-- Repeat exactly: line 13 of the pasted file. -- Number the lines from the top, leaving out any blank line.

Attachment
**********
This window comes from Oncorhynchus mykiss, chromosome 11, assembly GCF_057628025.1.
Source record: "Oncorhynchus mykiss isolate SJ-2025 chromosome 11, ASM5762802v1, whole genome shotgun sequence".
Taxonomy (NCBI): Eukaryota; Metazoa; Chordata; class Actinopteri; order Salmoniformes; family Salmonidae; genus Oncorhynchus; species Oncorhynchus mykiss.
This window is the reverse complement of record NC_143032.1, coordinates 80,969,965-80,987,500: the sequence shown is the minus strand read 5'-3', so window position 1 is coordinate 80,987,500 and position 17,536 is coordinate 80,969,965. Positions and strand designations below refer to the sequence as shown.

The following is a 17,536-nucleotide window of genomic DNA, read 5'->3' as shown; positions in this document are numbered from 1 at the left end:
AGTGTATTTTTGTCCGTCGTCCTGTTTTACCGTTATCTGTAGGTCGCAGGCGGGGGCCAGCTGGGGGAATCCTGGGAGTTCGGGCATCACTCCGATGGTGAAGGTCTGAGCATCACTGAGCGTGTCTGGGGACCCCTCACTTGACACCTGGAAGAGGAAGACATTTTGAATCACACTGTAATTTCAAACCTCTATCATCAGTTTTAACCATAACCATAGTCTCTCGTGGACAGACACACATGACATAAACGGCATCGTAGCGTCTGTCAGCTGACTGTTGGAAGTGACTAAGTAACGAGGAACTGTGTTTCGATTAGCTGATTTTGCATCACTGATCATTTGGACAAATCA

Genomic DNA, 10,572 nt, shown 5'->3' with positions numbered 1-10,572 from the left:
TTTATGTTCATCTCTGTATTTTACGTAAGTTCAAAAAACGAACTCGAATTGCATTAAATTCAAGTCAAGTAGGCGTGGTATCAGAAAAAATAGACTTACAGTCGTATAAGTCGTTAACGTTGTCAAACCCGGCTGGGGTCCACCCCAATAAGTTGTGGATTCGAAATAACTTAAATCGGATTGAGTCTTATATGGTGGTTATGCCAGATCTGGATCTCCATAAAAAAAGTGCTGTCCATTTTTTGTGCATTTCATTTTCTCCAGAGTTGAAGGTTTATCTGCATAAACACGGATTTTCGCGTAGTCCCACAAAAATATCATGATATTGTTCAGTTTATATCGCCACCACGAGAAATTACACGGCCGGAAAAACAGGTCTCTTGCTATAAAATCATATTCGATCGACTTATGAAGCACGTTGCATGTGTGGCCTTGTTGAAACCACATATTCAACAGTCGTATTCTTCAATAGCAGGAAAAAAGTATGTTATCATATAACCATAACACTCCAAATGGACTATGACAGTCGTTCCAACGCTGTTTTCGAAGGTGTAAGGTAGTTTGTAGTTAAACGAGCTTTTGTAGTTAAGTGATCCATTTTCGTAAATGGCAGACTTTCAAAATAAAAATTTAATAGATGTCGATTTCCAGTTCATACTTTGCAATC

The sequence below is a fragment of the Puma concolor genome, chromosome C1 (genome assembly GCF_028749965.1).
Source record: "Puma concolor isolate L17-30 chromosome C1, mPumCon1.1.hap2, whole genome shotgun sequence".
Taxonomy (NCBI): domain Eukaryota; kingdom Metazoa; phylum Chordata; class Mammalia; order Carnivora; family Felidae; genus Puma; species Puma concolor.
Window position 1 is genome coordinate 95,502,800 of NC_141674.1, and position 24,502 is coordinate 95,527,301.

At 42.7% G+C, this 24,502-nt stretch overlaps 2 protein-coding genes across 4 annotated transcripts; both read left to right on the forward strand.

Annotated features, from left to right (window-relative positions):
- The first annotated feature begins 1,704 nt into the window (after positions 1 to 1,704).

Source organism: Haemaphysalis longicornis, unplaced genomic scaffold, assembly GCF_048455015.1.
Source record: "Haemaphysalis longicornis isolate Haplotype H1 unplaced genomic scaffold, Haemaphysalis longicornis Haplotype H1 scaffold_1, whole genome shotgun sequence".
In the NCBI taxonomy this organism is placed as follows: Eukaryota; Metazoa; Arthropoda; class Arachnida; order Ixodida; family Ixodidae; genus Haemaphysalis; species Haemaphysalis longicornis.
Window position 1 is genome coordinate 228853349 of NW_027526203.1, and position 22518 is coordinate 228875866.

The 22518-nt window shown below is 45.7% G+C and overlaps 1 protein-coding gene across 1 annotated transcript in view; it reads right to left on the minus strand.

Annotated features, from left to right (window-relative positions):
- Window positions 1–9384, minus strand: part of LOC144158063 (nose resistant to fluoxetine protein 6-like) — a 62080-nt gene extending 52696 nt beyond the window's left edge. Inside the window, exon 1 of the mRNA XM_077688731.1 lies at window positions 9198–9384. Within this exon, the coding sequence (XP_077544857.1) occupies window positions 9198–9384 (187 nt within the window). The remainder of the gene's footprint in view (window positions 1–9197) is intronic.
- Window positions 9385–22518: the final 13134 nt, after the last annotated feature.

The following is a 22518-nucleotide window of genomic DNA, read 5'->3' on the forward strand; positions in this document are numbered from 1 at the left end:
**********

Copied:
At 42.7% G+C, this 24,502-nt stretch overlaps 2 protein-coding genes across 4 annotated transcripts; both read left to right on the forward strand.